Dental crowns or caps are used cosmetically to enhance the appearance of a person's teeth. They're also used medically to repair damaged and broken teeth. Here are some of the possible side effects of dental crowns.

You May Experience Some Discomfort as the Anesthesia Wears Off

Freshly crowned teeth are often sensitive immediately following the crowning procedure. As the anesthesia wears off, you might feel some pain or discomfort in the crowned tooth or teeth. If the tooth or teeth retain their nerve endings, they might become sensitive to heat and cold. Your dentist will probably recommend using a toothpaste intended for sensitive teeth.

If your crown hurts when you bite down, that means it's been fitted improperly. Return to your dentist to have the crown refitted.

Crowns Can Come Loose, Chip or Fall Off

Sometimes, dental crowns come loose. This occurs when the dental cement used to affix them to your teeth washes away. If your crown feels loose, see your dentist to have it repaired. You don't want to leave a loose crown in your mouth, because bacteria can easily grow under the crown, and this can lead to severe tooth decay and infection.

Crowns chip, especially crowns made of porcelain. Small chips in your dental crowns can be easily repaired in the dentist's office. He'll simply patch the chip with a composite resin. However, if the chip is large, you'll need a whole new crown.

From time to time, crowns fall off. This can occur if the crown was fitted improperly, or if your dentist didn't use enough dental cement, or even if your crown has come loose and you didn't have it repaired in time. If your crown falls off, clean it and the tooth. You can use the dental adhesive sold in drug stores to temporarily re-attach your crown, but you should contact your dentist for further instructions as soon as possible. You'll need to make an appointment to have the crown permanently re-attached or repaired.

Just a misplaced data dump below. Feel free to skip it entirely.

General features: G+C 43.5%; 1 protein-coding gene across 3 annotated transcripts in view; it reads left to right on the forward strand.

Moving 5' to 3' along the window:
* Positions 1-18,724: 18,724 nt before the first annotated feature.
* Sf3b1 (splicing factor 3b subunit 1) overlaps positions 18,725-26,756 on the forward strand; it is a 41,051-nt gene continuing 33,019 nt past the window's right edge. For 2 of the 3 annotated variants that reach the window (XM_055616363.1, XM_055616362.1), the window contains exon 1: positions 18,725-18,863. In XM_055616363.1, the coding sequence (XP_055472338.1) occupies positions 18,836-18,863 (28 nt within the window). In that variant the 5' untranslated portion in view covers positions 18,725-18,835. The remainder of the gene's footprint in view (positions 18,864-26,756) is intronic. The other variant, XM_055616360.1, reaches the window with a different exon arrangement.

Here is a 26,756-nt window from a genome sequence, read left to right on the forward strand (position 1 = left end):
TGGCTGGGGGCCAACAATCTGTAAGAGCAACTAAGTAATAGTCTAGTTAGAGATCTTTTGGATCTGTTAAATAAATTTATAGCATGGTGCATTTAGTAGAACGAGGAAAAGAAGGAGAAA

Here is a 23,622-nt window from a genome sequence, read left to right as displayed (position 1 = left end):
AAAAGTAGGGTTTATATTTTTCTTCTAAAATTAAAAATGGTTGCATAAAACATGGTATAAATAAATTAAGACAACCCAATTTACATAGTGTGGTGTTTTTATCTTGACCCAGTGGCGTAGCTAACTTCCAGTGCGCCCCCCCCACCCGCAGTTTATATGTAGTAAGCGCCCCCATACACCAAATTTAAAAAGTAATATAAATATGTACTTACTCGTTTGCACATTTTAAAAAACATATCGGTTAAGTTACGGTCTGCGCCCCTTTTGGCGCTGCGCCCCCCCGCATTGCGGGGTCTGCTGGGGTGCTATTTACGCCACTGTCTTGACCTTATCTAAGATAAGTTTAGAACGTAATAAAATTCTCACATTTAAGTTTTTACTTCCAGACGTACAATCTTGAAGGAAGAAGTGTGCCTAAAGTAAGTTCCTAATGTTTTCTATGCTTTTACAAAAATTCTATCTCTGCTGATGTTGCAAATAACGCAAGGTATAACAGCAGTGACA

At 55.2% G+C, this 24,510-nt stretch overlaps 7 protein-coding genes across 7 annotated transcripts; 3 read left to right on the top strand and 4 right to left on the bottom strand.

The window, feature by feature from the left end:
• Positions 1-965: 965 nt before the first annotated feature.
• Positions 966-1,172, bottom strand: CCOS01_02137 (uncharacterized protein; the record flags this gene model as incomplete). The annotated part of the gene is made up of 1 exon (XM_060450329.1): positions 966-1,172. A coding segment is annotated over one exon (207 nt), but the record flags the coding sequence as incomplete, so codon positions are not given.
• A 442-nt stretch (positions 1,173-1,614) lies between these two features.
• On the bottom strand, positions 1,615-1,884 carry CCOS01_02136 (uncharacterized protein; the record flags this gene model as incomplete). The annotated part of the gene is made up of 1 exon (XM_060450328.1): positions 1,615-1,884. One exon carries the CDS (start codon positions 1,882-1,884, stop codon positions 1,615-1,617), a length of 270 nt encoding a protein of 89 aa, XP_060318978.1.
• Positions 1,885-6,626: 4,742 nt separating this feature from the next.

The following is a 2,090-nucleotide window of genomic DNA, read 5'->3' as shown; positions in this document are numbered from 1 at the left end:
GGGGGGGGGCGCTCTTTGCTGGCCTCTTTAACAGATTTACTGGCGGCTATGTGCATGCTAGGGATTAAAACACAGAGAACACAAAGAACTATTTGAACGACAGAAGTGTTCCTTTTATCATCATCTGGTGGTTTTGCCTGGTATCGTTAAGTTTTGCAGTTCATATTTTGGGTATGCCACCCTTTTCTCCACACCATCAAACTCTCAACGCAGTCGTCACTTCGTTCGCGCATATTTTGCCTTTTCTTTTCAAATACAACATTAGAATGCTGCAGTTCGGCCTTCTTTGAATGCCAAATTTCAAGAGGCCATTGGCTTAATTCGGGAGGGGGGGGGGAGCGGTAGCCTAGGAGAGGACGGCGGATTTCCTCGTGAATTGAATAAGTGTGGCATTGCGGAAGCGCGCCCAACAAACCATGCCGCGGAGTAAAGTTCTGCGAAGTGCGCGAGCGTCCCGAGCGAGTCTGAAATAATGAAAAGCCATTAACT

Allergic Reactions

Rarely, some people may have allergic reactions to the materials used to make dental crowns. These reactions typically happen when metal or porcelain-fused-to-metal crowns are used.

Dark Line Near the Gums

If you have one or more crowned teeth, you might notice a dark line along the bottom of the dental crown near your gum. This is especially common in those who have porcelain-fused-to-metal crowns. This means that the metal under layer of your crown is showing through a little at the bottom. This happens normally and you shouldn't let it worry you.

Wear and Tear on Other Teeth

All types of dental crowns cause some amount of wear and tear on surrounding teeth. Gold and other alloys are the best choice for dental crowns, because these materials are durable, safe, easy to fit and cause the least wear and tear on the rest of the teeth. Porcelain, ceramic and resin crowns inflict varying amounts of wear on other teeth.